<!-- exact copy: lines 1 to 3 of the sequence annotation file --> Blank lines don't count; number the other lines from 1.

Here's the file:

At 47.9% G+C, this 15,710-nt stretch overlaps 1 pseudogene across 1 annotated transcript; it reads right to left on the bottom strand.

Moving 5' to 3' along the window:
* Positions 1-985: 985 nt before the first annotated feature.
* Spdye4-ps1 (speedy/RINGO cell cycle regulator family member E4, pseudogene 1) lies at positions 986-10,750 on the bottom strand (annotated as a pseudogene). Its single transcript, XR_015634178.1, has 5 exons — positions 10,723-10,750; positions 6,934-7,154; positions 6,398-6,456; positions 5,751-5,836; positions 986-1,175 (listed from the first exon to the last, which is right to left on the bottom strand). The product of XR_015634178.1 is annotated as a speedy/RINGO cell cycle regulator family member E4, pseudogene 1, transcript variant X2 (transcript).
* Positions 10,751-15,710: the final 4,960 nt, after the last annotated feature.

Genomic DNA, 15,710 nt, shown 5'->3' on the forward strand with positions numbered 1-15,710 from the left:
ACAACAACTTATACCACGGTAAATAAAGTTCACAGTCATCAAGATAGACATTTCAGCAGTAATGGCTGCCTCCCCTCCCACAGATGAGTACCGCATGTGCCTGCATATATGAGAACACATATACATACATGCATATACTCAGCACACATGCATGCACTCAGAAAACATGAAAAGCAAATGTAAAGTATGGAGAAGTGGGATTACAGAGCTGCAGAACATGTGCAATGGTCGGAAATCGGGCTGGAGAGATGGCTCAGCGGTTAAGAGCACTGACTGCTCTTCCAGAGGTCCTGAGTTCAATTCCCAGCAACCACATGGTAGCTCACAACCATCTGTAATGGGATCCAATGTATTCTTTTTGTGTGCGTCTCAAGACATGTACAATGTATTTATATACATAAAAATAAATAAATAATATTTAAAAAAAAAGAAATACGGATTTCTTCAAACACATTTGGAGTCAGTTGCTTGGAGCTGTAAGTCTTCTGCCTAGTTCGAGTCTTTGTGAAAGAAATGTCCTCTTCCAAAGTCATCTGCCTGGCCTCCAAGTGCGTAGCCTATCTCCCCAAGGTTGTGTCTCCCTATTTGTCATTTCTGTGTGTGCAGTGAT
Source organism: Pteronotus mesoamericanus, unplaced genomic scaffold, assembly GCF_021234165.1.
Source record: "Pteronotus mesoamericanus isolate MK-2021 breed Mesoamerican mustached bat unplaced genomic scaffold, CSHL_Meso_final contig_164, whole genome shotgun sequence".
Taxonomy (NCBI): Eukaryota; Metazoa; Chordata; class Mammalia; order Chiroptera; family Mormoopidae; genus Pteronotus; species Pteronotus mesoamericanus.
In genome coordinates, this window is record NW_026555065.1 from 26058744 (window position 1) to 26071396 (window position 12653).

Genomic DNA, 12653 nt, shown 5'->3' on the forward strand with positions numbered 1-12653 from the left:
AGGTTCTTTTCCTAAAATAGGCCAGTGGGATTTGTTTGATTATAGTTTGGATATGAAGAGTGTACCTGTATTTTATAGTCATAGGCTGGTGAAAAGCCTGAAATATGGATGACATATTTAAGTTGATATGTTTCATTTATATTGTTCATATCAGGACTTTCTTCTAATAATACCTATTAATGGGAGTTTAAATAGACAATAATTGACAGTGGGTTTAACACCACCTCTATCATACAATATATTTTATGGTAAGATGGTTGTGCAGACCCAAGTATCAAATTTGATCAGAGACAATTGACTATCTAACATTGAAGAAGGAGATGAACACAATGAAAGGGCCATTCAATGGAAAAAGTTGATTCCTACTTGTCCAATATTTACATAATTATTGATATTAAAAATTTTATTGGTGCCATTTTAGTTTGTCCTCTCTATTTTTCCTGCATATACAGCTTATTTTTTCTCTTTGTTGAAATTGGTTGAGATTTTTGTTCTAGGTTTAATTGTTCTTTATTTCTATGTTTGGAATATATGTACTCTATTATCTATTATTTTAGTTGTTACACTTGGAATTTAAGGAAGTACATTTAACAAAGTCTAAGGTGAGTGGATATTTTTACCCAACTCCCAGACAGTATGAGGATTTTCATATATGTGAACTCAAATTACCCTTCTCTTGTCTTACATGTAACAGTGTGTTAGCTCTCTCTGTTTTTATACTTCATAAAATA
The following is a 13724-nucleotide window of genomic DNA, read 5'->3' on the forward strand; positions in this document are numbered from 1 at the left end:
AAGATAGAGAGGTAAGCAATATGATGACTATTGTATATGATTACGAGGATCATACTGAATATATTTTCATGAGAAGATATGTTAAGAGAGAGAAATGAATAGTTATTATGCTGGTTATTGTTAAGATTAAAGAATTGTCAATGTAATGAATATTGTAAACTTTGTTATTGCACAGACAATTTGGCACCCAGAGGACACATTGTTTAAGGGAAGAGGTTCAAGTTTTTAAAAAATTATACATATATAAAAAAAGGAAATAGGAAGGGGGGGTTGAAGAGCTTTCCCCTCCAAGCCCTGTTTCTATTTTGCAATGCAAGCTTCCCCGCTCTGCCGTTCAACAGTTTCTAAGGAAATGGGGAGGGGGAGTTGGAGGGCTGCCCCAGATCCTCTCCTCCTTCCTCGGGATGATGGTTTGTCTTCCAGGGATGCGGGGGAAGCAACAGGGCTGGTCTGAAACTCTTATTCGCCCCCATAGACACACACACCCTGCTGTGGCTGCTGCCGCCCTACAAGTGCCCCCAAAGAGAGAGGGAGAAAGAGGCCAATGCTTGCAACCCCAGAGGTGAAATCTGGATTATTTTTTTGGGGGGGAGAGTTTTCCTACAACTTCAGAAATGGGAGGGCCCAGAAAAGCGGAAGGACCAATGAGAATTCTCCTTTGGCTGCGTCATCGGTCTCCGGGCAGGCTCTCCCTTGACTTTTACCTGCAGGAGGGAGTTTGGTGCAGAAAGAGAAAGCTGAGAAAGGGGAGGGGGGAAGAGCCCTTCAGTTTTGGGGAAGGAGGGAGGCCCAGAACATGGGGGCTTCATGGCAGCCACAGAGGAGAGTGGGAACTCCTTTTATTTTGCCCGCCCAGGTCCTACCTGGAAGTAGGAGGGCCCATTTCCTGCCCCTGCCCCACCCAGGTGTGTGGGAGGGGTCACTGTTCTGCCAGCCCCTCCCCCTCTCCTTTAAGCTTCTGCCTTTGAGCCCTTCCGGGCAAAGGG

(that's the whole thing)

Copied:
At 47.9% G+C, this 15,710-nt stretch overlaps 1 pseudogene across 1 annotated transcript; it reads right to left on the bottom strand.

Moving 5' to 3' along the window:
* Positions 1-985: 985 nt before the first annotated feature.